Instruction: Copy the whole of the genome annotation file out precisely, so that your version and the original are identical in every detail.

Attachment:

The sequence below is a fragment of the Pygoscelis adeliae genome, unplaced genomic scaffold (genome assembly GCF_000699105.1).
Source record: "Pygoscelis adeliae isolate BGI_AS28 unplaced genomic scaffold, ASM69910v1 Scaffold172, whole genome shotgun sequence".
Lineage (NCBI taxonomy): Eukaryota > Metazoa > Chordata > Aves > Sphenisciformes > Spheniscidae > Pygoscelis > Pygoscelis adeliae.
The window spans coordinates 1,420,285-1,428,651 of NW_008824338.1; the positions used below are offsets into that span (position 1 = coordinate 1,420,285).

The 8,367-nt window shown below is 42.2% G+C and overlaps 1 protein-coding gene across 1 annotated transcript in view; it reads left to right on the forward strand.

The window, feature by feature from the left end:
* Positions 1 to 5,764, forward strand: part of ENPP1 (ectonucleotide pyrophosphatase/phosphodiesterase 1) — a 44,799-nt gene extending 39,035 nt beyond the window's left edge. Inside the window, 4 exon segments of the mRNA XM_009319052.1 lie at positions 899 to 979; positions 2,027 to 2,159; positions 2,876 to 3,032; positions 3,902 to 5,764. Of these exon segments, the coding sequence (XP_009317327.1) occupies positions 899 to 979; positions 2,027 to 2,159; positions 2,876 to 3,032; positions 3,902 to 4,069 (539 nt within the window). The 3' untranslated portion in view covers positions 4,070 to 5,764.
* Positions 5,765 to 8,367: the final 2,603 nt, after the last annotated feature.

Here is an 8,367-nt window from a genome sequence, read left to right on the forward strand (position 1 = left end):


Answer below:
The sequence below is a fragment of the Pygoscelis adeliae genome, unplaced genomic scaffold (genome assembly GCF_000699105.1).
Source record: "Pygoscelis adeliae isolate BGI_AS28 unplaced genomic scaffold, ASM69910v1 Scaffold172, whole genome shotgun sequence".
Lineage (NCBI taxonomy): Eukaryota > Metazoa > Chordata > Aves > Sphenisciformes > Spheniscidae > Pygoscelis > Pygoscelis adeliae.
The window spans coordinates 1,420,285-1,428,651 of NW_008824338.1; the positions used below are offsets into that span (position 1 = coordinate 1,420,285).

The 8,367-nt window shown below is 42.2% G+C and overlaps 1 protein-coding gene across 1 annotated transcript in view; it reads left to right on the forward strand.

The window, feature by feature from the left end:
* Positions 1 to 5,764, forward strand: part of ENPP1 (ectonucleotide pyrophosphatase/phosphodiesterase 1) — a 44,799-nt gene extending 39,035 nt beyond the window's left edge. Inside the window, 4 exon segments of the mRNA XM_009319052.1 lie at positions 899 to 979; positions 2,027 to 2,159; positions 2,876 to 3,032; positions 3,902 to 5,764. Of these exon segments, the coding sequence (XP_009317327.1) occupies positions 899 to 979; positions 2,027 to 2,159; positions 2,876 to 3,032; positions 3,902 to 4,069 (539 nt within the window). The 3' untranslated portion in view covers positions 4,070 to 5,764.
* Positions 5,765 to 8,367: the final 2,603 nt, after the last annotated feature.

Here is an 8,367-nt window from a genome sequence, read left to right on the forward strand (position 1 = left end):